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Saturday, 18 September 2010

The Process of Change

One of the statistics most commonly quoted by those wishing to demonstrate China's increasing energy consumption is that the PRC opens on average one new coal fired power station each week. As environmental issues creep up the international political agenda, there is increasing worldwide concern about China's rocketing levels of carbon dioxide emissions. The reality of the situation is that, without a firm Chinese commitment to reduce emissions in line with other nations, the environmental cause is all but lost.

At the present time, the country is embarking on a programme of increased use of coal conversion technology to turn coal into liquid fuels. By a process known as coal liquefaction, the raw solid is processed chemically to leave a liquid product which can be utilised in a similar way to oil. If carbon capture technology is involved in the process, the creation and combustion of the end result releases significantly less carbon dioxide into the atmosphere. According to Xinhua, the current output of the coal conversion industry stands at 1.68 million tonnes (coal to liquid) and 15 billion tonnes (coal to gas). However, as the newspaper's coverage reports, Chinese academics are forecasting that in a decade's time the country will have the world's largest coal conversion industry, with these outputs reaching 20 million tonnes and 50 billion tonnes respectively.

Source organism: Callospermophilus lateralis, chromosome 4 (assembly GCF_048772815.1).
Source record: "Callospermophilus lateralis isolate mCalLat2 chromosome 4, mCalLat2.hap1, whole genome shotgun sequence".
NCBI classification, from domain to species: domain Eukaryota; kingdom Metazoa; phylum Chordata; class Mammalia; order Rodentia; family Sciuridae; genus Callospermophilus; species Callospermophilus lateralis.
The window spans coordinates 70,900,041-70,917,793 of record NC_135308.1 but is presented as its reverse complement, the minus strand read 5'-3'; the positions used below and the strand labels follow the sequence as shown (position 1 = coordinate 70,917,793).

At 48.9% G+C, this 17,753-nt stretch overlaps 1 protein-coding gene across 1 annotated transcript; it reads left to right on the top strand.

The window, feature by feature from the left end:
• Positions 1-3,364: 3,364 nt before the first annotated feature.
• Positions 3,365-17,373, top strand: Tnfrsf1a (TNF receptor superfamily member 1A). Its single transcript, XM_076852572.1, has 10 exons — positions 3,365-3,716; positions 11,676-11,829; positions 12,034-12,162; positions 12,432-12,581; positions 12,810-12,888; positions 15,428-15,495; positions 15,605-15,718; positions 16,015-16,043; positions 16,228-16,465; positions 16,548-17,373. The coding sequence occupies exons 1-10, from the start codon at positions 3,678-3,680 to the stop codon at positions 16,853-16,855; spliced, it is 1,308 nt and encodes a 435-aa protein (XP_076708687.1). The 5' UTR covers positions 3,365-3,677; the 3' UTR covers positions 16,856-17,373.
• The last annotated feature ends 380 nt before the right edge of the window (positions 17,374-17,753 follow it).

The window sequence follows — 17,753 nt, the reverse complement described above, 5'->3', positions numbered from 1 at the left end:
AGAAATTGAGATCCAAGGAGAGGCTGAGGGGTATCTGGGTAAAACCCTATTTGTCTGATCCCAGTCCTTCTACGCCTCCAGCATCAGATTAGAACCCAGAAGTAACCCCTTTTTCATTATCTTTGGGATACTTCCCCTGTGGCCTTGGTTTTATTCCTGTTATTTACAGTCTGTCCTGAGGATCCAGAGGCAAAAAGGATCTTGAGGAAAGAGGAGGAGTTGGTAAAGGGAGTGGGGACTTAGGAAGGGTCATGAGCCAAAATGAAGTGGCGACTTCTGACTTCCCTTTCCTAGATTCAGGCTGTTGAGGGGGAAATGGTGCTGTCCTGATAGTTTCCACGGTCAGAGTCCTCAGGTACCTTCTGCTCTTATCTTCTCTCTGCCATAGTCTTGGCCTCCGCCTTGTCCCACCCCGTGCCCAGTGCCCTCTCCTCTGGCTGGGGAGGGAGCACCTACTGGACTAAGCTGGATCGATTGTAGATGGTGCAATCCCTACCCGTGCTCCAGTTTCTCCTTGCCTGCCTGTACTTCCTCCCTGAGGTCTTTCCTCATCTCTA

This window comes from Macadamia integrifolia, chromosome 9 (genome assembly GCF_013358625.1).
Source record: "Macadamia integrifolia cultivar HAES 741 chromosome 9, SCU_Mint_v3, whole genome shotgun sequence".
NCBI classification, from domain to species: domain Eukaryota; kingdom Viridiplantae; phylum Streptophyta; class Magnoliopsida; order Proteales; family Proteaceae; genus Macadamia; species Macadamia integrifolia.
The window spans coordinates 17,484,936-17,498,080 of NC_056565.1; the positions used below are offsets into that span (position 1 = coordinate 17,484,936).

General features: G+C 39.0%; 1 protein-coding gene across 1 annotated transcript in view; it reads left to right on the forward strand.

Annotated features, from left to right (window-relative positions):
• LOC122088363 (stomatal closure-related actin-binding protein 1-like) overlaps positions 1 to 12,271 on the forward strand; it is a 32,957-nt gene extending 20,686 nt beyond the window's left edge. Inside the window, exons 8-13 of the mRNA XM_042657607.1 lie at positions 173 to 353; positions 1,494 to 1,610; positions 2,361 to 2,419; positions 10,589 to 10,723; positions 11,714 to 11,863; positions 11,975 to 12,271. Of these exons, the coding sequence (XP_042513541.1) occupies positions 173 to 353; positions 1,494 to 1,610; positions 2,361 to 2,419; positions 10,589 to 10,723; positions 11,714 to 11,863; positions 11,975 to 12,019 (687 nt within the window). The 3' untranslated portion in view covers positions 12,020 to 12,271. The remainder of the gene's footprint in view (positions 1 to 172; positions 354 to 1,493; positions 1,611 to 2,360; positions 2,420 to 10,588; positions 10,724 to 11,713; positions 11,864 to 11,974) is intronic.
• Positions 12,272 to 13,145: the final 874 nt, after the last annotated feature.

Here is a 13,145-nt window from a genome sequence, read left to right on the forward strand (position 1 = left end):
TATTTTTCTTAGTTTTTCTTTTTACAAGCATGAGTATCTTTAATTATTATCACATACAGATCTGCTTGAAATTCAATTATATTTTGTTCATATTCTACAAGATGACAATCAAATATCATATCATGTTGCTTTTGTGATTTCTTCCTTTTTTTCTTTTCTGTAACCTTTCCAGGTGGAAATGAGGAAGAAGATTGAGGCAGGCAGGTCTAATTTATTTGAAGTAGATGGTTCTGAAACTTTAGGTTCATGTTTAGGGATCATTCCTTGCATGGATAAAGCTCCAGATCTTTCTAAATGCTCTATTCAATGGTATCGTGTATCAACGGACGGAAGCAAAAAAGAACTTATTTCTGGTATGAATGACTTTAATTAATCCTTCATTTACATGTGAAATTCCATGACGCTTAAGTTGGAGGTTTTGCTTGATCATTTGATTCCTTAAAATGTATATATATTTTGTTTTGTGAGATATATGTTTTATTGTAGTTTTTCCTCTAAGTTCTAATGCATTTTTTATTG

If these predictions are accurate, China would be well on its way towards meeting its target of cutting emissions by 40-45% of their 2005 level by 2020. With China mainly reliant on its vast coal fields as opposed to oil and gas reserves for its energy supply, further investment in coal conversion technologies would environmentally represent an excellent choice. Nevertheless, as Xinhua goes on to mention, some Chinese academics are arguing that energy policy should also take into account market demand for resources. Cleaner energy will come at a greater price than simply burning coal directly- this expenditure in all probability will be passed on to the consumer. If energy is cheaper elsewhere, in countries which still have access to substantial deposits of oil and natural gas, Chinese energy giants like Sinopec might start to lose out.

As in the case of many other nations, environment policy in China is a political tightrope which must be trod very carefully. Today's story is a welcome step in the right direction- yet, with Beijing not entirely willing to 'play ball' with international calls for reduction in carbon dioxide emissions, the quest to find China's place in a sustainable world energy consumption situation goes on. As China's ongoing disagreement with Japan over the East China Sea shows, energy issues are becoming increasingly importance in the context of international relations, and this only continue in the future.


  1. While China converts their coal burning plants to be more efficient, the U.S. is doing nothing with America's outdated coal burning plants, which still spew toxic clouds of pollution into the air.

    However, Since China must eventually provide electricity for almost five times the number of people, even more efficient coal burning power plants may not be enough to meet the challenge.

    Meanwhile, China is already the world's leader in green energy through solar and wind power, which will also see increases over time. China also has more hydroelectric dams than any country on the earth. Once the Three Gorges dam goes on-line, there will be even more clean electricity to serve the people.

  2. Its energy issues like these that provide some of the context to the dispute in the East China Sea. Unfortunately, the technology for clean energy (at the moment anyway) is just too expensive.


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